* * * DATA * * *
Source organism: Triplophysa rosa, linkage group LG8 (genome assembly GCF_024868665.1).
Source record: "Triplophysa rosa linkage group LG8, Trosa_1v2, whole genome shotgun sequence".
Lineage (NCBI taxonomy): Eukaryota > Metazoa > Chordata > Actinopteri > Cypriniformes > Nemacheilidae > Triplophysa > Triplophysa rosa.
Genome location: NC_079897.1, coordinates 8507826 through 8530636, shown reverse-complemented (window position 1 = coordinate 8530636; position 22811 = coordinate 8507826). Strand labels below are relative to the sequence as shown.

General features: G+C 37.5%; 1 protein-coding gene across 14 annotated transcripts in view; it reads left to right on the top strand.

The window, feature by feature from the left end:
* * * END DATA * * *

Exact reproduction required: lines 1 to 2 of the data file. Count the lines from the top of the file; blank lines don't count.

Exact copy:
Source organism: Triplophysa rosa, linkage group LG8 (genome assembly GCF_024868665.1).
Source record: "Triplophysa rosa linkage group LG8, Trosa_1v2, whole genome shotgun sequence".